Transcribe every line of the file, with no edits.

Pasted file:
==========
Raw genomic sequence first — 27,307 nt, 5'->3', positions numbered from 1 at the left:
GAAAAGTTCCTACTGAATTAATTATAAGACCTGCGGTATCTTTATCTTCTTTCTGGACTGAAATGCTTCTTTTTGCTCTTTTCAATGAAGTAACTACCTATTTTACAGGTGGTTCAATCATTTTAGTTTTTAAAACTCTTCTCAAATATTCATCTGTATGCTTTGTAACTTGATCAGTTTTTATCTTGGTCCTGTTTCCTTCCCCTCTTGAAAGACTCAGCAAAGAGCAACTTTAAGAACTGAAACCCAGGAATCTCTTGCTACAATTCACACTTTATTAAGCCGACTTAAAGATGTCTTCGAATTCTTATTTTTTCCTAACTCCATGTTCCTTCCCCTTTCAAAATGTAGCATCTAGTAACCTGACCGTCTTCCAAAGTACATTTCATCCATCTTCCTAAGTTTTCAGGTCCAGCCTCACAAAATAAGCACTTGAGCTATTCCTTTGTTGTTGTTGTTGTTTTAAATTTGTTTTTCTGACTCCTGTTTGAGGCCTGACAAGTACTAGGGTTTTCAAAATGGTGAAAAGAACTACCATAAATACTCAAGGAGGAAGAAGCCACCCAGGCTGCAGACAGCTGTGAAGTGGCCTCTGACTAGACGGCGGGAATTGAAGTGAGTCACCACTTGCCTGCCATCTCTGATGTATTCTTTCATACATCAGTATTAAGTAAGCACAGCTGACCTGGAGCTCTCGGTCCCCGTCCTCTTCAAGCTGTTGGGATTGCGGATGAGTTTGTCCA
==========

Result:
Raw genomic sequence first — 27,307 nt, 5'->3', positions numbered from 1 at the left:
GAAAAGTTCCTACTGAATTAATTATAAGACCTGCGGTATCTTTATCTTCTTTCTGGACTGAAATGCTTCTTTTTGCTCTTTTCAATGAAGTAACTACCTATTTTACAGGTGGTTCAATCATTTTAGTTTTTAAAACTCTTCTCAAATATTCATCTGTATGCTTTGTAACTTGATCAGTTTTTATCTTGGTCCTGTTTCCTTCCCCTCTTGAAAGACTCAGCAAAGAGCAACTTTAAGAACTGAAACCCAGGAATCTCTTGCTACAATTCACACTTTATTAAGCCGACTTAAAGATGTCTTCGAATTCTTATTTTTTCCTAACTCCATGTTCCTTCCCCTTTCAAAATGTAGCATCTAGTAACCTGACCGTCTTCCAAAGTACATTTCATCCATCTTCCTAAGTTTTCAGGTCCAGCCTCACAAAATAAGCACTTGAGCTATTCCTTTGTTGTTGTTGTTGTTTTAAATTTGTTTTTCTGACTCCTGTTTGAGGCCTGACAAGTACTAGGGTTTTCAAAATGGTGAAAAGAACTACCATAAATACTCAAGGAGGAAGAAGCCACCCAGGCTGCAGACAGCTGTGAAGTGGCCTCTGACTAGACGGCGGGAATTGAAGTGAGTCACCACTTGCCTGCCATCTCTGATGTATTCTTTCATACATCAGTATTAAGTAAGCACAGCTGACCTGGAGCTCTCGGTCCCCGTCCTCTTCAAGCTGTTGGGATTGCGGATGAGTTTGTCCA